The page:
Solutions Needed Now

Mustapha said the low percentage of PAD patients in this study who were receiving guideline-appropriate therapies has troubling implications.

“What does it mean to [Hispanic/Latinx] patients to be undertreated? It means 64% to 69% will have a major amputation within the next 5 years,” he observed. In a study of the Healthcare Cost and Utilization Project (HCUP) national inpatient database, Mustapha and colleagues found that like African-American patients, those who are Hispanic are less likely to access advanced care in the earlier stages of disease than Caucasian patients. They also noted that Hispanic and African-American patients with PAD are more often admitted through the ED as opposed to direct inpatient admission and are overall sicker at admission.

“The need for a national healthcare approach designed for [Hispanic/Latinx] patients with PAD and critical limb ischemia is long overdue,” Mustapha said. “A solution to the problem at hand will only be resolved by an affirmative action plan with milestones and timelines of expectations and delivery of pre-set goals. A large undertaking as such requires governmental support. Otherwise, we will most likely be writing the same manuscript again in 5 years and 10 years from now. History is repeating itself when it comes to healthcare disparity in [this] population.”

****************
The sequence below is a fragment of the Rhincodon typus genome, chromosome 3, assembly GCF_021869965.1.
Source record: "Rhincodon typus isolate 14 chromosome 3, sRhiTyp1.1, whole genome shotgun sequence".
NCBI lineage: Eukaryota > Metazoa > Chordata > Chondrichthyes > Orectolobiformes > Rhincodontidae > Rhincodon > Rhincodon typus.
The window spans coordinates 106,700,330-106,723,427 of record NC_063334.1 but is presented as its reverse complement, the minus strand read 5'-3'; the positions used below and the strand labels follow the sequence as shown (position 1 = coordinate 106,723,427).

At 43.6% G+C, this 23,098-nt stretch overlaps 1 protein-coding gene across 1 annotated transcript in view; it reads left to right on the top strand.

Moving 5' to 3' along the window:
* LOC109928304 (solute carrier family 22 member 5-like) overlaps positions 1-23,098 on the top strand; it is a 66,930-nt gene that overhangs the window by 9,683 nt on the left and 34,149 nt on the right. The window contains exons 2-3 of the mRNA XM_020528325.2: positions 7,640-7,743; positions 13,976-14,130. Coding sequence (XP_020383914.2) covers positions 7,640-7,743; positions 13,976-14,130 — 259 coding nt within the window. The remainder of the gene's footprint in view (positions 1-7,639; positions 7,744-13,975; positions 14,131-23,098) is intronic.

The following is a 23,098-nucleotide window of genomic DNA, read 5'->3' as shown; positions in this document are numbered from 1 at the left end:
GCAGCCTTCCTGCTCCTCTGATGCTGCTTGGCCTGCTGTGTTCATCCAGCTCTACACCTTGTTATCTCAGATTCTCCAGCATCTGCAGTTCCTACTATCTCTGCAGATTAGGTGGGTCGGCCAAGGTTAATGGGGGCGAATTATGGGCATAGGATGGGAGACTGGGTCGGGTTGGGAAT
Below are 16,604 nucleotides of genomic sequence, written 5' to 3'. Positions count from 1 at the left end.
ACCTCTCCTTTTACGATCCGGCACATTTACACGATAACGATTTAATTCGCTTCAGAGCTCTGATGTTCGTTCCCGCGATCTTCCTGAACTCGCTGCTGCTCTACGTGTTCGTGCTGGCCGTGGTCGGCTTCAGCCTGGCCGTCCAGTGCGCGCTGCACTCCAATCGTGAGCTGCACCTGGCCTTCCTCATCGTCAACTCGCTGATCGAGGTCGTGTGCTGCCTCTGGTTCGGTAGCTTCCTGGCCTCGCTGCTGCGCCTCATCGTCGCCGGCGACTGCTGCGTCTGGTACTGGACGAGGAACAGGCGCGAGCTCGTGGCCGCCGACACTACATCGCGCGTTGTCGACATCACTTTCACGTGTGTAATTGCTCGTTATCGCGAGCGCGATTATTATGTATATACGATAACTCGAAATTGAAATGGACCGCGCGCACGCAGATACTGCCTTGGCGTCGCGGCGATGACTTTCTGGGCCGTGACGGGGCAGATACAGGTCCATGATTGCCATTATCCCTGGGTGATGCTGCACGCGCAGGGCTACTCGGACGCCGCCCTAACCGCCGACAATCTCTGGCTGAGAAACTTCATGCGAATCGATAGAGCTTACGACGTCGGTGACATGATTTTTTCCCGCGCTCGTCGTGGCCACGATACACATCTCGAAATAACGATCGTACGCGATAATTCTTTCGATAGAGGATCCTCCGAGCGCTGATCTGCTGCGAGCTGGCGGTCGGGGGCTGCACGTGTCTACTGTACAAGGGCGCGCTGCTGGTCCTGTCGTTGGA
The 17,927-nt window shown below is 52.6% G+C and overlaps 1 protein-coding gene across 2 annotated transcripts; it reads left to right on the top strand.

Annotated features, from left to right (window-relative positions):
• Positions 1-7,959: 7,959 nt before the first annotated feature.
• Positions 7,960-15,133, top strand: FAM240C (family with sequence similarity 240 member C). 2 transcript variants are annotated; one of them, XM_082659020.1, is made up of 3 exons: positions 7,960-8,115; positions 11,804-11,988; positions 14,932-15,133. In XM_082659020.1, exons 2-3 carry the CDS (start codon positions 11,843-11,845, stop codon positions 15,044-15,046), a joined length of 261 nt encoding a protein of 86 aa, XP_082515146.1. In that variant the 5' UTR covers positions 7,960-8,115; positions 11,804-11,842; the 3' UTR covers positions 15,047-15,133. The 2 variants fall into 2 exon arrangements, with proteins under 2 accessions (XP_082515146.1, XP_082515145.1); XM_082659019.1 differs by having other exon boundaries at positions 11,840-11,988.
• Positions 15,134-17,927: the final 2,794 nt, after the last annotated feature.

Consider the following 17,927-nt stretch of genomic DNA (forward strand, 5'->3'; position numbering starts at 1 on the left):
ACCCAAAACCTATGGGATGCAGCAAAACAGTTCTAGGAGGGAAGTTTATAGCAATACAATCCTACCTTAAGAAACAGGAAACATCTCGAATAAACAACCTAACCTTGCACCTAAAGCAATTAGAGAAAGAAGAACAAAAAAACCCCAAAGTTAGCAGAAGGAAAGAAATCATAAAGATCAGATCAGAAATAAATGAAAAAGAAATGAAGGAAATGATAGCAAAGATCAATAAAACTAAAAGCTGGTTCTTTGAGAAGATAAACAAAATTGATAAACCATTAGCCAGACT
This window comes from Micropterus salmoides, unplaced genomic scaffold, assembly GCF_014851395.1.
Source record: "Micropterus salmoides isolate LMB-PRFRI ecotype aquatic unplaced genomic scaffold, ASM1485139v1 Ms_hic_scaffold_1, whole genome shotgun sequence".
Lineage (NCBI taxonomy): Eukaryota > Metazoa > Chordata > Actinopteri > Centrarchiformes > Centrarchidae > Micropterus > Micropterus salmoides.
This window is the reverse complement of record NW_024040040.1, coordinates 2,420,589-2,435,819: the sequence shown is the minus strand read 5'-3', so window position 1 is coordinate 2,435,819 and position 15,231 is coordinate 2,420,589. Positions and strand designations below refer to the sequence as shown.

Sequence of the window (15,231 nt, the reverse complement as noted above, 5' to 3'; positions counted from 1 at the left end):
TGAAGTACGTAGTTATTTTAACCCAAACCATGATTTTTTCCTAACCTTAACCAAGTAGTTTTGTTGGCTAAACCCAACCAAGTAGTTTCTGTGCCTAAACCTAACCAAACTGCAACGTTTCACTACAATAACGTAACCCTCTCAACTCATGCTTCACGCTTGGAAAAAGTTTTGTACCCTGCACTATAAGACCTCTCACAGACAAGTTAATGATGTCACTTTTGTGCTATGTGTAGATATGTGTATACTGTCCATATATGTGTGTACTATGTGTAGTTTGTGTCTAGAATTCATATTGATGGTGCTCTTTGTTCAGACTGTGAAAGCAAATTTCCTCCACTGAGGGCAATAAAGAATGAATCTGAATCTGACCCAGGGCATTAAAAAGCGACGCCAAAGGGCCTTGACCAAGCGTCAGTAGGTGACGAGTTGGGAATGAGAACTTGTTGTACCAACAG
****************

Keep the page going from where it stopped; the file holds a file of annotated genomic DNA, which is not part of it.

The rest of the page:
In an email, Hua said future research involving focus groups or in-depth interviews might help explain the low use of medications among individuals with PAD, and also shed light on gaps in care. Potential approaches to help, she added, might include reducing medication costs and improving patient understanding about the serious consequences of PAD and the importance of preventive therapies.

  • Hua reports no relevant conflicts of interest.
  • Mustapha reports consulting fees/honoraria from Cardiovascular Systems, Medtronic, Philips, Terumo Medical, and Bard Peripheral Vascular.